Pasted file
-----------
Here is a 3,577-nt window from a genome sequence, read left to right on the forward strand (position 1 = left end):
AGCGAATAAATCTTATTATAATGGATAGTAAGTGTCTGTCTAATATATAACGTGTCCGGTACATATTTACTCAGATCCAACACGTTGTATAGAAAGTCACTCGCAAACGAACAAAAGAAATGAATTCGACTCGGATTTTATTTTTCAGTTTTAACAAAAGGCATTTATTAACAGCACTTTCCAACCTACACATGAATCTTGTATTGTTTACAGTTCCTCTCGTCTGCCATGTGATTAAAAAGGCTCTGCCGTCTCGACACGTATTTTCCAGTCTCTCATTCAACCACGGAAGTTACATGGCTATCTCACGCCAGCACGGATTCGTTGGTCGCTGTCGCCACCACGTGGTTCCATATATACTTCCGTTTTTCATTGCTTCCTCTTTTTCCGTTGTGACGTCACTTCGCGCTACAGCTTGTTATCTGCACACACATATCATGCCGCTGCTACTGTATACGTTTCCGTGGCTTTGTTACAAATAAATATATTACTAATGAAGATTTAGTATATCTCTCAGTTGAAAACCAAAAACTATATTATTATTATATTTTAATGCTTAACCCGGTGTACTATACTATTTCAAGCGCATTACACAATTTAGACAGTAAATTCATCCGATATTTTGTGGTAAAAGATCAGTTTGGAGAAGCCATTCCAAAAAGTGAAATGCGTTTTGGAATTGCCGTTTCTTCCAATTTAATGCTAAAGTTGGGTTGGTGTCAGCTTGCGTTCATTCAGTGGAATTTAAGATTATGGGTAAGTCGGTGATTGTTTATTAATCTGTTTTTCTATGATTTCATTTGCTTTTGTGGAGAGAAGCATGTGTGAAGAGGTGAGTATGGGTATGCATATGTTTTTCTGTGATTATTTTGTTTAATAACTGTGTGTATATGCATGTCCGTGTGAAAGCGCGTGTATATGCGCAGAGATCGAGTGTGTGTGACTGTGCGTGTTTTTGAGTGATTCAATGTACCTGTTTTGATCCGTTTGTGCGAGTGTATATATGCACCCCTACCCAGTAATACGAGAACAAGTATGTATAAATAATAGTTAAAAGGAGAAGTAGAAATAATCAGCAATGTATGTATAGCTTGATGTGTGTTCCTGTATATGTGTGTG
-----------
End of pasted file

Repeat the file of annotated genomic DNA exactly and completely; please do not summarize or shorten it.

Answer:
Here is a 3,577-nt window from a genome sequence, read left to right on the forward strand (position 1 = left end):
AGCGAATAAATCTTATTATAATGGATAGTAAGTGTCTGTCTAATATATAACGTGTCCGGTACATATTTACTCAGATCCAACACGTTGTATAGAAAGTCACTCGCAAACGAACAAAAGAAATGAATTCGACTCGGATTTTATTTTTCAGTTTTAACAAAAGGCATTTATTAACAGCACTTTCCAACCTACACATGAATCTTGTATTGTTTACAGTTCCTCTCGTCTGCCATGTGATTAAAAAGGCTCTGCCGTCTCGACACGTATTTTCCAGTCTCTCATTCAACCACGGAAGTTACATGGCTATCTCACGCCAGCACGGATTCGTTGGTCGCTGTCGCCACCACGTGGTTCCATATATACTTCCGTTTTTCATTGCTTCCTCTTTTTCCGTTGTGACGTCACTTCGCGCTACAGCTTGTTATCTGCACACACATATCATGCCGCTGCTACTGTATACGTTTCCGTGGCTTTGTTACAAATAAATATATTACTAATGAAGATTTAGTATATCTCTCAGTTGAAAACCAAAAACTATATTATTATTATATTTTAATGCTTAACCCGGTGTACTATACTATTTCAAGCGCATTACACAATTTAGACAGTAAATTCATCCGATATTTTGTGGTAAAAGATCAGTTTGGAGAAGCCATTCCAAAAAGTGAAATGCGTTTTGGAATTGCCGTTTCTTCCAATTTAATGCTAAAGTTGGGTTGGTGTCAGCTTGCGTTCATTCAGTGGAATTTAAGATTATGGGTAAGTCGGTGATTGTTTATTAATCTGTTTTTCTATGATTTCATTTGCTTTTGTGGAGAGAAGCATGTGTGAAGAGGTGAGTATGGGTATGCATATGTTTTTCTGTGATTATTTTGTTTAATAACTGTGTGTATATGCATGTCCGTGTGAAAGCGCGTGTATATGCGCAGAGATCGAGTGTGTGTGACTGTGCGTGTTTTTGAGTGATTCAATGTACCTGTTTTGATCCGTTTGTGCGAGTGTATATATGCACCCCTACCCAGTAATACGAGAACAAGTATGTATAAATAATAGTTAAAAGGAGAAGTAGAAATAATCAGCAATGTATGTATAGCTTGATGTGTGTTCCTGTATATGTGTGTG